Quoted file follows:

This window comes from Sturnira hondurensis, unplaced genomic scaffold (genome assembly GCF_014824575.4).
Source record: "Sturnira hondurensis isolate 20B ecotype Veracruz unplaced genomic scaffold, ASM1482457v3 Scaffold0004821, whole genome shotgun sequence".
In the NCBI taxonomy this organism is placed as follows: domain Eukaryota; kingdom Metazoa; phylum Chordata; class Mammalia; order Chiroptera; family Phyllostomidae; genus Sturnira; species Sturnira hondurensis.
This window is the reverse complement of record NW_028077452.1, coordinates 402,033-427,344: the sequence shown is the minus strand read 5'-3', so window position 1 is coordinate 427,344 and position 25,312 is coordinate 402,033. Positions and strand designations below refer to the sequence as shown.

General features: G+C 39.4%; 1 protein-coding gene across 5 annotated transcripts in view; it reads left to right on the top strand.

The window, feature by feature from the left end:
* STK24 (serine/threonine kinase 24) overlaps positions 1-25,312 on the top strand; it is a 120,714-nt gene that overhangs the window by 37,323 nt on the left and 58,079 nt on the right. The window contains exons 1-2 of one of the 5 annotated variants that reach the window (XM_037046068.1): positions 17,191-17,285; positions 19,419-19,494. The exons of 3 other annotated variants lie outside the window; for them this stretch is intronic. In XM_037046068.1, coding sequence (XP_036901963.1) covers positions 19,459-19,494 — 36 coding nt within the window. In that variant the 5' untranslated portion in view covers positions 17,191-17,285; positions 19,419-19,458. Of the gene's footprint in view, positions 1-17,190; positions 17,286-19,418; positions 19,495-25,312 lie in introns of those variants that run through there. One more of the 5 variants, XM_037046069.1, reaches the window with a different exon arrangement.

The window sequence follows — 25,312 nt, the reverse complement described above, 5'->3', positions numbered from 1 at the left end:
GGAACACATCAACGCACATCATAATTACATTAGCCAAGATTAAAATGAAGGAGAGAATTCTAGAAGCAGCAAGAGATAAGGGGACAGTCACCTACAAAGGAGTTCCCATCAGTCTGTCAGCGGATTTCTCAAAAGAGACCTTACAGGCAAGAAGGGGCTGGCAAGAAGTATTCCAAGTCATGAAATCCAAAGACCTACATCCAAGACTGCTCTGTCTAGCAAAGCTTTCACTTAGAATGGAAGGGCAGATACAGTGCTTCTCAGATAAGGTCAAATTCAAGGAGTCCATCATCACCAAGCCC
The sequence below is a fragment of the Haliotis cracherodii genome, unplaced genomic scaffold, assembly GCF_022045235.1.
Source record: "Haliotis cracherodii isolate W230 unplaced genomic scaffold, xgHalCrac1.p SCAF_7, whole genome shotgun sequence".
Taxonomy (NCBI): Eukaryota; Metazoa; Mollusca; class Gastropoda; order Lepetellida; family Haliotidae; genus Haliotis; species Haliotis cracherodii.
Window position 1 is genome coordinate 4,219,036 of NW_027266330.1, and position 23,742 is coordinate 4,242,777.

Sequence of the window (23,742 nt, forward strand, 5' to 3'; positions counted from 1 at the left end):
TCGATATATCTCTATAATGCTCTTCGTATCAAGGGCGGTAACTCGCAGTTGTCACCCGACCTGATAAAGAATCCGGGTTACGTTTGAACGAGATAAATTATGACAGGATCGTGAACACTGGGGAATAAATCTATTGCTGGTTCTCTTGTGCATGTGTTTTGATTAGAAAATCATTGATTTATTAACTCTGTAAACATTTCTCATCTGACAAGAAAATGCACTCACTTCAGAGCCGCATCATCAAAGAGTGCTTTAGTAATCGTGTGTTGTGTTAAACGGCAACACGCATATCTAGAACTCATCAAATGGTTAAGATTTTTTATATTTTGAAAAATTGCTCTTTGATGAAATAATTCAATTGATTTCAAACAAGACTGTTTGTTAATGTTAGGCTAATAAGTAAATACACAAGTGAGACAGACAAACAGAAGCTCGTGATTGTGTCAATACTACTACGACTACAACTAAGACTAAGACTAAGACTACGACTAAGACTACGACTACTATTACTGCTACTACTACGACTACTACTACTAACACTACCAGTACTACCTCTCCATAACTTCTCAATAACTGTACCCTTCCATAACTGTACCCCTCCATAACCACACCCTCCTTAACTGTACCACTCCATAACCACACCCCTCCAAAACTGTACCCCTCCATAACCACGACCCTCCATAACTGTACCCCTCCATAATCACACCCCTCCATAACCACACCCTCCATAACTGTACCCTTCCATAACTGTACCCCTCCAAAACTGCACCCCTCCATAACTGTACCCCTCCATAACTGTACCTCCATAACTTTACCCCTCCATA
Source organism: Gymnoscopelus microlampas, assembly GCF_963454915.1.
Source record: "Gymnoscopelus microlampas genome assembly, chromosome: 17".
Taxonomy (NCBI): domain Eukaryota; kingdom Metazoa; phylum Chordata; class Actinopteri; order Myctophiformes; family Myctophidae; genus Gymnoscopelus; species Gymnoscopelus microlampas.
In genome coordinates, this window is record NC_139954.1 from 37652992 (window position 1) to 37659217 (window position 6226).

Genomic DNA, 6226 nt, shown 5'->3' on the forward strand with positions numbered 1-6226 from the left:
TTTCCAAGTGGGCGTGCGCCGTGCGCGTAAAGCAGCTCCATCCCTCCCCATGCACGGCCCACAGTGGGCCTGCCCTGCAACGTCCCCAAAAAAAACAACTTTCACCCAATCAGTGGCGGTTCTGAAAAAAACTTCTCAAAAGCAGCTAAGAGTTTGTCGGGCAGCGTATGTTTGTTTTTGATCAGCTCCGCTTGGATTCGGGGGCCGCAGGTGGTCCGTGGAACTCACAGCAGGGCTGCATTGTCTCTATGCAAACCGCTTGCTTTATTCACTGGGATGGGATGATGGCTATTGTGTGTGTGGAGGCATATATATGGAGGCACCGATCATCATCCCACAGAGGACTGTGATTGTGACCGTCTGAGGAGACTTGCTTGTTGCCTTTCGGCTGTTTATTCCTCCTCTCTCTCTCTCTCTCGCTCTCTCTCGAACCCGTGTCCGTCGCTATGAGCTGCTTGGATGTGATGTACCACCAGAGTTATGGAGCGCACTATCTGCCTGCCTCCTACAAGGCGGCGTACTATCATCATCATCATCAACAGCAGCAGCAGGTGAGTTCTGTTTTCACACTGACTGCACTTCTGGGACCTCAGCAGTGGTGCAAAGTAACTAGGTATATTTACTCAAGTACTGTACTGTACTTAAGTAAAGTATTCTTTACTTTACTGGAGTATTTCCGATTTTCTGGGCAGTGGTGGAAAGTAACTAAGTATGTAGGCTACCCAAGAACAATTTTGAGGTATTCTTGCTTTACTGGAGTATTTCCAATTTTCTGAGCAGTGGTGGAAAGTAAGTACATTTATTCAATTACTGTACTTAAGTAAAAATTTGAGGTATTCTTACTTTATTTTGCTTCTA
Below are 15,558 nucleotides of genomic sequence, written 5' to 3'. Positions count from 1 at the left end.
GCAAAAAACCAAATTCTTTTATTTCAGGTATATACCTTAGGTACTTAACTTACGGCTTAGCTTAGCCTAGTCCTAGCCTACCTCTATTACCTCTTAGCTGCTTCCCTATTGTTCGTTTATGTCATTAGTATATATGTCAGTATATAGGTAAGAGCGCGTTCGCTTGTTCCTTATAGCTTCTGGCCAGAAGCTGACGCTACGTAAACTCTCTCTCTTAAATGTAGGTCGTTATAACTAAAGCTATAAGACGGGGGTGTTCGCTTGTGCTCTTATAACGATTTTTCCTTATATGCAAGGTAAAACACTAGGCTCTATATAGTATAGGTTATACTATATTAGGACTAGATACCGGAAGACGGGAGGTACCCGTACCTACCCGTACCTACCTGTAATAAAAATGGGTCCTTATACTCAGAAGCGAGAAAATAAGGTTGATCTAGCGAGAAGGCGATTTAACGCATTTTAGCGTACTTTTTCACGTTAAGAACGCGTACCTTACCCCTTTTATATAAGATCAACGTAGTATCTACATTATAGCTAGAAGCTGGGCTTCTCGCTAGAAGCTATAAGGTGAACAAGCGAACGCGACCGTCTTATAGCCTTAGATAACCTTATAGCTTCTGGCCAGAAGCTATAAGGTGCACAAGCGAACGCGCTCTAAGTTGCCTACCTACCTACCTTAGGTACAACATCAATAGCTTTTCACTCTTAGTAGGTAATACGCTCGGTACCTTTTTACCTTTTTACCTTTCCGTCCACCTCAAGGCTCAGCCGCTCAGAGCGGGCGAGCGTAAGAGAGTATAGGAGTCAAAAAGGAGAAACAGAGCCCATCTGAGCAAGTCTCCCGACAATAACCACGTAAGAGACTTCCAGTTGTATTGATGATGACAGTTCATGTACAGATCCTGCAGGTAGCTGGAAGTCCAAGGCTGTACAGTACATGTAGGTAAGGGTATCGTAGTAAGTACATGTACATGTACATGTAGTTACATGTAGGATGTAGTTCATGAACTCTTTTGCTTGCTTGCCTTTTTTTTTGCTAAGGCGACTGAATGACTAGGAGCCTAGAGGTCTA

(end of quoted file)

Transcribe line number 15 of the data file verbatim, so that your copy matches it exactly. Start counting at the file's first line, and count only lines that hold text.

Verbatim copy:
TCGATATATCTCTATAATGCTCTTCGTATCAAGGGCGGTAACTCGCAGTTGTCACCCGACCTGATAAAGAATCCGGGTTACGTTTGAACGAGATAAATTATGACAGGATCGTGAACACTGGGGAATAAATCTATTGCTGGTTCTCTTGTGCATGTGTTTTGATTAGAAAATCATTGATTTATTAACTCTGTAAACATTTCTCATCTGACAAGAAAATGCACTCACTTCAGAGCCGCATCATCAAAGAGTGCTTTAGTAATCGTGTGTTGTGTTAAACGGCAACACGCATATCTAGAACTCATCAAATGGTTAAGATTTTTTATATTTTGAAAAATTGCTCTTTGATGAAATAATTCAATTGATTTCAAACAAGACTGTTTGTTAATGTTAGGCTAATAAGTAAATACACAAGTGAGACAGACAAACAGAAGCTCGTGATTGTGTCAATACTACTACGACTACAACTAAGACTAAGACTAAGACTACGACTAAGACTACGACTACTATTACTGCTACTACTACGACTACTACTACTAACACTACCAGTACTACCTCTCCATAACTTCTCAATAACTGTACCCTTCCATAACTGTACCCCTCCATAACCACACCCTCCTTAACTGTACCACTCCATAACCACACCCCTCCAAAACTGTACCCCTCCATAACCACGACCCTCCATAACTGTACCCCTCCATAATCACACCCCTCCATAACCACACCCTCCATAACTGTACCCTTCCATAACTGTACCCCTCCAAAACTGCACCCCTCCATAACTGTACCCCTCCATAACTGTACCTCCATAACTTTACCCCTCCATA